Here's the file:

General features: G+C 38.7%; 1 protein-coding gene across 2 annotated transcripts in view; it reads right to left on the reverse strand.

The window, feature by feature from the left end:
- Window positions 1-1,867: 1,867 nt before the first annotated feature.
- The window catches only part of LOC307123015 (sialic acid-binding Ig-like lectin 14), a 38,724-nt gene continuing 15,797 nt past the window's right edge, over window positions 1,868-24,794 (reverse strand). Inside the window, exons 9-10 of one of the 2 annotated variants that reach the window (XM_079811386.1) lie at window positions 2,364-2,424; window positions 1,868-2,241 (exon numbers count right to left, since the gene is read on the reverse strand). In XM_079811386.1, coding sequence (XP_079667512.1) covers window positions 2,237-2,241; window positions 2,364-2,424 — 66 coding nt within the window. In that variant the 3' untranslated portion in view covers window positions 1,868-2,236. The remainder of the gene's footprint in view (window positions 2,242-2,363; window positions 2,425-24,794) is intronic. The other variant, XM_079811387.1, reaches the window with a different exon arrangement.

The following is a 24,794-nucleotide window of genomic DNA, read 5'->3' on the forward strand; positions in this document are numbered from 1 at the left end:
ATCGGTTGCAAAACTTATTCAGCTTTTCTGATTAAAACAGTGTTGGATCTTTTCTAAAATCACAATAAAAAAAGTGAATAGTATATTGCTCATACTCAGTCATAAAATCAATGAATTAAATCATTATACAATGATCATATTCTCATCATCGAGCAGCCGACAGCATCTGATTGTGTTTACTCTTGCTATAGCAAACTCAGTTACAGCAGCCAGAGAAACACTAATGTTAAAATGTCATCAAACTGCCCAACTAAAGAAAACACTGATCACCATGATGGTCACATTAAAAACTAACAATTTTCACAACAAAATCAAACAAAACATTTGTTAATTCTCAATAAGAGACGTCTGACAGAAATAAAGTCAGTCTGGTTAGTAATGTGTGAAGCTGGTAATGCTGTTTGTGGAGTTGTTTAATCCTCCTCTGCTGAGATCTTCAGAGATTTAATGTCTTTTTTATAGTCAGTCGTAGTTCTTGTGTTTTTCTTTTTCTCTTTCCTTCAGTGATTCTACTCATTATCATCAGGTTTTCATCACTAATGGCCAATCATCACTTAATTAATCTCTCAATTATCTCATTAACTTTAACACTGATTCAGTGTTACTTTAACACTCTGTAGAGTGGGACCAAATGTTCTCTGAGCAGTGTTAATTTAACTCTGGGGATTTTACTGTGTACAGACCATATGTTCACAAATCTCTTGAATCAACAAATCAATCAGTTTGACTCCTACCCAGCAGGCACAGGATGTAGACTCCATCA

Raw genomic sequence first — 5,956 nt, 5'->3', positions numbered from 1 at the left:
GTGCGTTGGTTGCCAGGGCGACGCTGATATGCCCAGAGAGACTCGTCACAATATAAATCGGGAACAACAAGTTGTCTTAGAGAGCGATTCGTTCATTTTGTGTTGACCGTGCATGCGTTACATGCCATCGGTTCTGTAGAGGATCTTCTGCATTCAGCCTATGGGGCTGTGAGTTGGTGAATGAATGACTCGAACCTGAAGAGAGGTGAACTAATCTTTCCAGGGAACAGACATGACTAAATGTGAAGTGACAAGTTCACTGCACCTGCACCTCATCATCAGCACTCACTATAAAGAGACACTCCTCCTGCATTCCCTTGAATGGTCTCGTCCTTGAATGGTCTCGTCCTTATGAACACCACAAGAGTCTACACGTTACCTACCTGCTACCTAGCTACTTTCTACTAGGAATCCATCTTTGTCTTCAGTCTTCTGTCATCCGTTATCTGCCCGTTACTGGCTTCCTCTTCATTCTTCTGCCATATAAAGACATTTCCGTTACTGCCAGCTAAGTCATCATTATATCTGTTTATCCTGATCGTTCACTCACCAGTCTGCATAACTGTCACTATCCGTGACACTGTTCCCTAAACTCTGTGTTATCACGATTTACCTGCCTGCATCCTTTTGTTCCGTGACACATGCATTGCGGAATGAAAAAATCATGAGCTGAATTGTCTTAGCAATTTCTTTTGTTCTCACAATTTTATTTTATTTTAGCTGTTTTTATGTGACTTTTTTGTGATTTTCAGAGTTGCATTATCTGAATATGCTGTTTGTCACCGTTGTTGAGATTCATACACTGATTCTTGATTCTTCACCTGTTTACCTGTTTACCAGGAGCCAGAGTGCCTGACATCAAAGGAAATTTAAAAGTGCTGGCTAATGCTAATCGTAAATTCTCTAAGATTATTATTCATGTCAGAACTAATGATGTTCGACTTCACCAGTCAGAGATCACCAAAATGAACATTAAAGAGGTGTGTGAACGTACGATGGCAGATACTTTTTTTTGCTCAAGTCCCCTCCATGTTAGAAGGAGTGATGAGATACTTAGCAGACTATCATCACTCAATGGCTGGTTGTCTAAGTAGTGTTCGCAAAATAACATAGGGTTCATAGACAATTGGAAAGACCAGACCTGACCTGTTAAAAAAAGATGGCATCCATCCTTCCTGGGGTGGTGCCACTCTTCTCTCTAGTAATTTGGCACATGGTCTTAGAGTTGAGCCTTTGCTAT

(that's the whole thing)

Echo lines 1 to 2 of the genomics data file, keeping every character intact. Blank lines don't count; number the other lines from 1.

General features: G+C 38.7%; 1 protein-coding gene across 2 annotated transcripts in view; it reads right to left on the reverse strand.

The window, feature by feature from the left end: